January 23: Broken Man, Mighty God

Read Judges 16

His passion for beautiful women got Samson in trouble over and over again.

Here we see Samson’s weakness shining forth yet again. First a prostitute in Gaza. Then a woman named Delilah, a Philistine. Both times God could have let consequences take their course. But He stayed with Samson faithfully, kept giving Him unfathomable strength.

The Bible says Samson loved Delilah. But it leaves out any mention of her love for him. That fact alone reveals much about their relationship. Perhaps Samson trusted her so stupidly because he wanted to earn her love. The insecurities of unrequited love go deep, and Samson was no exception.

So when she got the chance to sell his secret, Delilah went to work to earn that cash. “Please tell me where your great strength lies, and how you might be bound, that one could subdue you” (vv. 6, 10, 13, 15).

Three times he put her off. How he could give in that fourth time is beyond me. But when she pressed him and pressed him for the secret of his strength, finally “his soul was vexed to death” (v. 16, ESV) so he spilled the beans.

Delilah recognized his heart when he spilled it all over her and, being privy to betrayal, she took it and ran.

When the Philistines captured the man of inconceivable strength, they gouged out his eyes before putting him in prison. So they could use him for entertainment at their get-togethers. The man who judged Israel for 20 years, in all his rash stupidity, was humbled before the enemy as he stood in their midst.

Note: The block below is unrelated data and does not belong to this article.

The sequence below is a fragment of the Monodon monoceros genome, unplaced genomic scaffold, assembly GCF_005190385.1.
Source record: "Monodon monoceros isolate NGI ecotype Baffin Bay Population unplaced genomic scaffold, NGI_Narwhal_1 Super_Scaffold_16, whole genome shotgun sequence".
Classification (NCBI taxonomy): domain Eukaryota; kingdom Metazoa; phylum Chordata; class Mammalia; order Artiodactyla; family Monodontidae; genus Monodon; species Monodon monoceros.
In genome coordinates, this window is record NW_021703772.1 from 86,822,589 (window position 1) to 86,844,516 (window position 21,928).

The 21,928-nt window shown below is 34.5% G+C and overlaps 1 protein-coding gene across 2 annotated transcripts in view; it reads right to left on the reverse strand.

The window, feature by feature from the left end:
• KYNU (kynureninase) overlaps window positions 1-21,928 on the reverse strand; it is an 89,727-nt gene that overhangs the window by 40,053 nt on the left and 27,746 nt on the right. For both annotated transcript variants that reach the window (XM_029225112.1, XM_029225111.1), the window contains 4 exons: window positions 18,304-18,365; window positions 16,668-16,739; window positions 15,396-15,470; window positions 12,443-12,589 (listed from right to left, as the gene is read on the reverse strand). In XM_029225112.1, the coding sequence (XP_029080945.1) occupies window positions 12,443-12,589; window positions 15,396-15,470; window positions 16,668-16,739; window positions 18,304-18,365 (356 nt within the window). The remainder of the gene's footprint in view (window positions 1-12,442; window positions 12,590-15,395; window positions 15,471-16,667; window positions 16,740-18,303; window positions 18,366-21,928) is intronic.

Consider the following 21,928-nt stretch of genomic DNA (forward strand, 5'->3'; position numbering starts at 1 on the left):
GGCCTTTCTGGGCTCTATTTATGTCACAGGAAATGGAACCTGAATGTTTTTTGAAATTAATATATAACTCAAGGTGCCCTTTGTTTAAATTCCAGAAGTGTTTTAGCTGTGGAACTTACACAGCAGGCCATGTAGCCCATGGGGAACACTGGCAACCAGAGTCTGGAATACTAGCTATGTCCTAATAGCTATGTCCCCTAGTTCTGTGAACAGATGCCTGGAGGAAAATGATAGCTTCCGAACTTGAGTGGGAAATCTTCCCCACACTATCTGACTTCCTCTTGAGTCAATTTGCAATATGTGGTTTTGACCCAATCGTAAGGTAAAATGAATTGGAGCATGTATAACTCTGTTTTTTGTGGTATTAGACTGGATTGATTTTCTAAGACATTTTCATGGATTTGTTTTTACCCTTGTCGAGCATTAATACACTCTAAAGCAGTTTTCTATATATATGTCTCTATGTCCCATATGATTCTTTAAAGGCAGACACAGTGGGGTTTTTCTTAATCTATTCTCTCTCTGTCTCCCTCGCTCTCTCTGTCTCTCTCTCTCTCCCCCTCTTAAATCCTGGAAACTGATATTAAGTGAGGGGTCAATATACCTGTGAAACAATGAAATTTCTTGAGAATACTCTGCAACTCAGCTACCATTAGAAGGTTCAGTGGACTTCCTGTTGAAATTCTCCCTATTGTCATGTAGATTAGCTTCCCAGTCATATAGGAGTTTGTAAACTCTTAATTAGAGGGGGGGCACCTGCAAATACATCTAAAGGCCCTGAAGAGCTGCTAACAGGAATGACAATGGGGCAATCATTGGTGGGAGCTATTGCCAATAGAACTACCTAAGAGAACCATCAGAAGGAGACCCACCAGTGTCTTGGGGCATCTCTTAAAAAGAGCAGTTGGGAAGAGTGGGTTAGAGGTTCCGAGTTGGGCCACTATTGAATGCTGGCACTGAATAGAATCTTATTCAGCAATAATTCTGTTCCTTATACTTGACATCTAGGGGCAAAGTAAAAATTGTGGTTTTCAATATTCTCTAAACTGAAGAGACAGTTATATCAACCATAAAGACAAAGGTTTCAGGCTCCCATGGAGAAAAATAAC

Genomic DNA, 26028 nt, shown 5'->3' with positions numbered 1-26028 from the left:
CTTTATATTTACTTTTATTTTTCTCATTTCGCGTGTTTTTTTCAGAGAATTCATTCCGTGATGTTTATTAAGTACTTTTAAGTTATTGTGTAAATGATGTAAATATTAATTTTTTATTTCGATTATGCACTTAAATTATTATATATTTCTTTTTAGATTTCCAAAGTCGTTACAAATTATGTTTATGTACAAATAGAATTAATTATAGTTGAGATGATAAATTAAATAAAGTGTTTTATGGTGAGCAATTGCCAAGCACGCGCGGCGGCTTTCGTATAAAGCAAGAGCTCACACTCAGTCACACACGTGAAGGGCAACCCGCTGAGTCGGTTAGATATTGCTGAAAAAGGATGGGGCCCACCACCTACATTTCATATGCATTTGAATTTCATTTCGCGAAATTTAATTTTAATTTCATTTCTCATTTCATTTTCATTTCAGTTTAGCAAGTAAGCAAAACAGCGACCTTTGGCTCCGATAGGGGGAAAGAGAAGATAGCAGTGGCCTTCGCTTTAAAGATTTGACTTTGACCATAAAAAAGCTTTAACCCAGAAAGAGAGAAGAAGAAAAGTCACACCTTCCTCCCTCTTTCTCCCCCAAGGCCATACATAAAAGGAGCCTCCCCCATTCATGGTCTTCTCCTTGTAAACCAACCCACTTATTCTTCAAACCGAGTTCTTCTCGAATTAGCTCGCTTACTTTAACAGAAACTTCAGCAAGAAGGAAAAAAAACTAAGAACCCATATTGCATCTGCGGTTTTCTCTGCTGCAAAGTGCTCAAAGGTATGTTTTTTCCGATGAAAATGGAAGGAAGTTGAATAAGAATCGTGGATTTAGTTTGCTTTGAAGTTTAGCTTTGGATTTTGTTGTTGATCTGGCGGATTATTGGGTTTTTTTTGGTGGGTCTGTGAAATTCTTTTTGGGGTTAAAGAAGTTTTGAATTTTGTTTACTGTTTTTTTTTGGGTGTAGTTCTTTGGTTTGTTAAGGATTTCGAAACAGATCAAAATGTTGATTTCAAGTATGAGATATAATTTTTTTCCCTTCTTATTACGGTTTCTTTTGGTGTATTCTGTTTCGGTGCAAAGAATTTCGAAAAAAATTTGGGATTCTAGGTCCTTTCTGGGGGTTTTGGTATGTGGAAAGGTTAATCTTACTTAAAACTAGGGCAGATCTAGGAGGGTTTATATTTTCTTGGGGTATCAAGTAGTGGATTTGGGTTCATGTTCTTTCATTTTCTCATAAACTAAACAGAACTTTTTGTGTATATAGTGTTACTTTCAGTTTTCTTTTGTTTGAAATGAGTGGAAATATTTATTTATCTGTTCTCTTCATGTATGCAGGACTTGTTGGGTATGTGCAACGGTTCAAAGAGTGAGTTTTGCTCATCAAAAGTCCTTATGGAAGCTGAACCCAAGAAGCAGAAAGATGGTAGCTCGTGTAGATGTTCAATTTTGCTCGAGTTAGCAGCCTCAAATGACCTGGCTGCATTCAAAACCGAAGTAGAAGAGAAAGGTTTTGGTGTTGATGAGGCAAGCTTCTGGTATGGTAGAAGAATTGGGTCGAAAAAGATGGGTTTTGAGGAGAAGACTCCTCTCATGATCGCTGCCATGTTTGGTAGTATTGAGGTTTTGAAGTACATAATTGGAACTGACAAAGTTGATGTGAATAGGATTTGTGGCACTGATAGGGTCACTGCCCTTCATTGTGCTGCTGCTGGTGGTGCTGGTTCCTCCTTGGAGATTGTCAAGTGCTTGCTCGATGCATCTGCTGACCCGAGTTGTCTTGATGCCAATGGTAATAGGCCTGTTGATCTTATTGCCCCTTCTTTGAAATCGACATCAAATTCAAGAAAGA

And for the first time in his story, we see a broken Samson, willing to trust God for his strength, ready to do things His way. “O Sovereign LORD, remember me. O God, please strengthen  me just once more . . .” (v28). Only after Samson was broken and blind could He look for God’s mercy and find it in all God’s strength.

Then, with the very strength of Almighty God Himself, Samson found his greatest victory as he surrendered his own life even as he took the lives of so many enemies. Samson’s greatest victory came by his own death.

It took the death of his passions and his physical death to get Samson to acknowledge his only true source of strength. It wasn’t his hair. It was what the hair meant.

Suddenly this story I’ve never understood seems to make a little more sense. That God gives strength to the broken-hearted, the humble. That He can use us in our sin. He doesn’t just give us strength us in our weakness, He shows up in it.


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